What is a Bar Chart?
Bar charts show multiple price bars over time. Each bar shows how the price moved over a specified period of time. A daily bar chart shows a price bar for each day. Each bar typically shows the open, high, low, and close (OHLC) prices for that period. This may be adjusted to only show the high, low, and close (HLC). Technical analysts use bar charts—or other chart types like candlesticks or line charts—to monitor the price performance of assets which aids in making trading decisions.
- A bar chart shows the open, high, low, and close prices for a specified period of time.
- The vertical line on a price bar represents the high and low prices for the period.
- The left and right horizontal lines on each price bar represent the open and close prices.
- Bar charts can be colored coded. If the close is above the open it may be colored black or green, and if the close is below the open the bar may be colored red.
How Bar Charts Work
A bar chart is a collection of price bars, with each bar showing the price movements for a given period. Each bar has a vertical line that shows the highest price reached during the period, and the lowest price reached during the period. The opening price is marked by a small horizontal line on the left of the vertical line, and the closing price is marked by a small horizontal line on the right of the vertical line.
If the close price is above the open price, the bar may be colored black or green. If the close is below the open, the price dropped during that period, so it could be colored red. Color coding the price bars depending on whether the price moved higher or lower helps some traders see trends and price movements more clearly. Color coding is available as an option in most charting platforms.
Traders and investors decide which period they want to analyze. A 1-minute bar chart, which shows a new price bar each minute, would be useful for a day trader but not an investor. A weekly bar chart, which shows a new bar for each week of price movement, may be appropriate for a long-term investor, but not so much for a day trader.
Interpreting Bar Charts
Since a bar chart shows the open, high, low, and close price for each period, there is a lot of information that traders and investors can utilize on a bar chart.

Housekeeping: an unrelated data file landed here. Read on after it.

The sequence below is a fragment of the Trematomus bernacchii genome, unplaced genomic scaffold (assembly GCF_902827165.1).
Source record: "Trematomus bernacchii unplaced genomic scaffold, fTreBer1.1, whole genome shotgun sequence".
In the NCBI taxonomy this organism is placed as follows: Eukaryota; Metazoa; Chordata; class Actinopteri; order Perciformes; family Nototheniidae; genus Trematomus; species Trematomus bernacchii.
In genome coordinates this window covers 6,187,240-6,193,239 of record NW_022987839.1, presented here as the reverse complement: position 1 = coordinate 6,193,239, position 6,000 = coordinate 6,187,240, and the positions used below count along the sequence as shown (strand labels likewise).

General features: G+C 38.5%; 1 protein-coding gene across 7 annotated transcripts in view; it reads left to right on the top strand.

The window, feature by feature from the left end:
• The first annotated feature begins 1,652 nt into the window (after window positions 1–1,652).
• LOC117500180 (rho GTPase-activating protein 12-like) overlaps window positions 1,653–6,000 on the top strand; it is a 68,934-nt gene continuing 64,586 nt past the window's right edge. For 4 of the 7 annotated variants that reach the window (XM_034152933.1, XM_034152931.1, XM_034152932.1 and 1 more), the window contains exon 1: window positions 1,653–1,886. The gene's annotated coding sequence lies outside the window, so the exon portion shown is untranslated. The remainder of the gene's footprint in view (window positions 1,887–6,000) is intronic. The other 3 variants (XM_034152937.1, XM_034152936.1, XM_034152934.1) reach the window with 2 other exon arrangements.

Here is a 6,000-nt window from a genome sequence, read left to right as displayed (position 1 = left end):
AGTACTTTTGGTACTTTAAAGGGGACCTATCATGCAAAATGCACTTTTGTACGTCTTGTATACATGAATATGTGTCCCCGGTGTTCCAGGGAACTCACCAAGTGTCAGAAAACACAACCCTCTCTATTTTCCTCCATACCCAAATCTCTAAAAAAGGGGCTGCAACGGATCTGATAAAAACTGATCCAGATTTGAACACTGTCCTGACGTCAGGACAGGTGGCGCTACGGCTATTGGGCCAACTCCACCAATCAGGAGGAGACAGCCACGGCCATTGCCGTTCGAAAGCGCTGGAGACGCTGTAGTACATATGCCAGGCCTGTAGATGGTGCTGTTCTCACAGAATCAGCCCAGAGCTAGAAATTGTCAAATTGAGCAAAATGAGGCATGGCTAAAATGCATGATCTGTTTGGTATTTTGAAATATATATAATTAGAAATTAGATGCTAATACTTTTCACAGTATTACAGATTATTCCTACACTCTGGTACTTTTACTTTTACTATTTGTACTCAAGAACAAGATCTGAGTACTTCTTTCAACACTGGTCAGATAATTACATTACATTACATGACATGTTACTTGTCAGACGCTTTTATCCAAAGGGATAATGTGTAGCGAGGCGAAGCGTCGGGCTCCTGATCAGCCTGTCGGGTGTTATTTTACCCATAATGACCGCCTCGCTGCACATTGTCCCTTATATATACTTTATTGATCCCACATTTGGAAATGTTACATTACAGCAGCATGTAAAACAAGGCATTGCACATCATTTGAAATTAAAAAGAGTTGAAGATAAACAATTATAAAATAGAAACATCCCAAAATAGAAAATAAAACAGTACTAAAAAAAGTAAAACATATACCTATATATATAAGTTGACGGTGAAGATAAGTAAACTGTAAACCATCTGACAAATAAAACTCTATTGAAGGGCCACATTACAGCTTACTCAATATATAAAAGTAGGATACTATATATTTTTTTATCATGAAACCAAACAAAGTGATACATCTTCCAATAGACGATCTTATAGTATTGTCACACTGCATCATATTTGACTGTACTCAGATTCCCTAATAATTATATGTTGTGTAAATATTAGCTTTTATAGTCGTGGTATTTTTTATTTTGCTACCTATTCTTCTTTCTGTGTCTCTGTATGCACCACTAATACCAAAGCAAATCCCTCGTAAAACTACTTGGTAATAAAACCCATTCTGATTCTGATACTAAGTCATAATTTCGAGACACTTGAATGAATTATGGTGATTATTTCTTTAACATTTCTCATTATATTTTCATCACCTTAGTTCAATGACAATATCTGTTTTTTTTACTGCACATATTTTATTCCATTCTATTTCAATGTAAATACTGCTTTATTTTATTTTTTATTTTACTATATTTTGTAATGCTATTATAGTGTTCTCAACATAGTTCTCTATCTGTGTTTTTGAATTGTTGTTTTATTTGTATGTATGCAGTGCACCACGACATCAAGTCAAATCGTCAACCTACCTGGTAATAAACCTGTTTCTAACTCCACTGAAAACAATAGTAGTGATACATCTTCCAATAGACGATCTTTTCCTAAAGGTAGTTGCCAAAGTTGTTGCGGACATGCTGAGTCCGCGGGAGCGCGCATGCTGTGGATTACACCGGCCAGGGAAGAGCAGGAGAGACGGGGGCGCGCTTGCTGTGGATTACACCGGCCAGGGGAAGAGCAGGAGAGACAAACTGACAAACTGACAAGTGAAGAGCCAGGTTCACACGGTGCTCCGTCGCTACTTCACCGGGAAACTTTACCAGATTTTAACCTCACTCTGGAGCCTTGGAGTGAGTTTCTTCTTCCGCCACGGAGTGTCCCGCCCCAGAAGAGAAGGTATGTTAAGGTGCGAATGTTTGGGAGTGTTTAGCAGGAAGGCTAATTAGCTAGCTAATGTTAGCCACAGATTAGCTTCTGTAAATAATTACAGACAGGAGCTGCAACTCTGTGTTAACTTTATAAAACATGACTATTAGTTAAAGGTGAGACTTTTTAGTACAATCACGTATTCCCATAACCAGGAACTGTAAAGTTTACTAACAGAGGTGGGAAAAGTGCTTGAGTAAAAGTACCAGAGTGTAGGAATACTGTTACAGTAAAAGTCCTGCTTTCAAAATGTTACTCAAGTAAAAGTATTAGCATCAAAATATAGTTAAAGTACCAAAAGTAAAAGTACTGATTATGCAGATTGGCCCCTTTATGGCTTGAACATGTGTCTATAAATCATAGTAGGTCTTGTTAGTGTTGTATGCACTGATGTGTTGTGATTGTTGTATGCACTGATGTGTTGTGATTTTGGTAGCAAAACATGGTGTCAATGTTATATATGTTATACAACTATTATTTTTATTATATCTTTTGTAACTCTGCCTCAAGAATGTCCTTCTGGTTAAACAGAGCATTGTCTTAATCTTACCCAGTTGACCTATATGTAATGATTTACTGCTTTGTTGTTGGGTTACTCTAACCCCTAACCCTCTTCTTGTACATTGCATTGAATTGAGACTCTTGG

Long vertical bars show there was a big price difference between the high and low of the period. That means volatility increased during that period. When a bar has very small vertical bars, it means there was little volatility.
If there is a large distance between the open and close it means the price made a significant move. If the close is far above the open, it shows buyers were very active during the period which may indicate more buying in future periods is forthcoming. If the close is very close to the open, it shows there was not a lot of conviction in the price movement during the period.
The location of the close relative to the high and low may also provide valuable information. If an asset rallied higher during the period, but the close was well below the high, that shows that toward the end of the period sellers came in. That is less bullish than if the asset closed near its high for the period.
If the bar chart is colored coded based on whether the price rises or falls during the period, the colors can provide information at a glance. An overall uptrend is typically represented by more green/black bars and strong upward price movements. Downtrends are typically represented by more red bars and strong downward price movements.
Bar Charts Versus Candlestick Charts
Bar charts are very similar to Japanese candlestick charts. The two chart types show the same information but in different ways.
A bar chart is composed of a vertical line with small horizontal lines on the left and right which show the open and close. Candlesticks also have a vertical line showing the high and low of the period, but the difference between the open and close is represented by a thicker portion called a real body. The body is shaded in or colored red if the close is below the open. The body is white or green if the close is above the open. While the information is the same, the visual look of the two chart types is different.
Example of a Bar Chart
The following chart shows an example of a bar chart in the SPDR S&P 500 ETF (SPY). During declines, the bars typically get longer, showing an increase in volatility. Declines are also marked by more down (red) price bars compared to up (green) bars.
As the price rises, there tends to be more green bars than red bars. This helps to visually spot the trend. Even though there are typically red and green bars during an uptrend (or downtrend), one is more dominant. This is how prices move. In order for the price to move higher within an uptrend, the price bars will need to reflect that by moving higher as well, on average. If the price starts moving lower, on average, by creating more red bars, then the price is moving into a pullback or a trend reversal.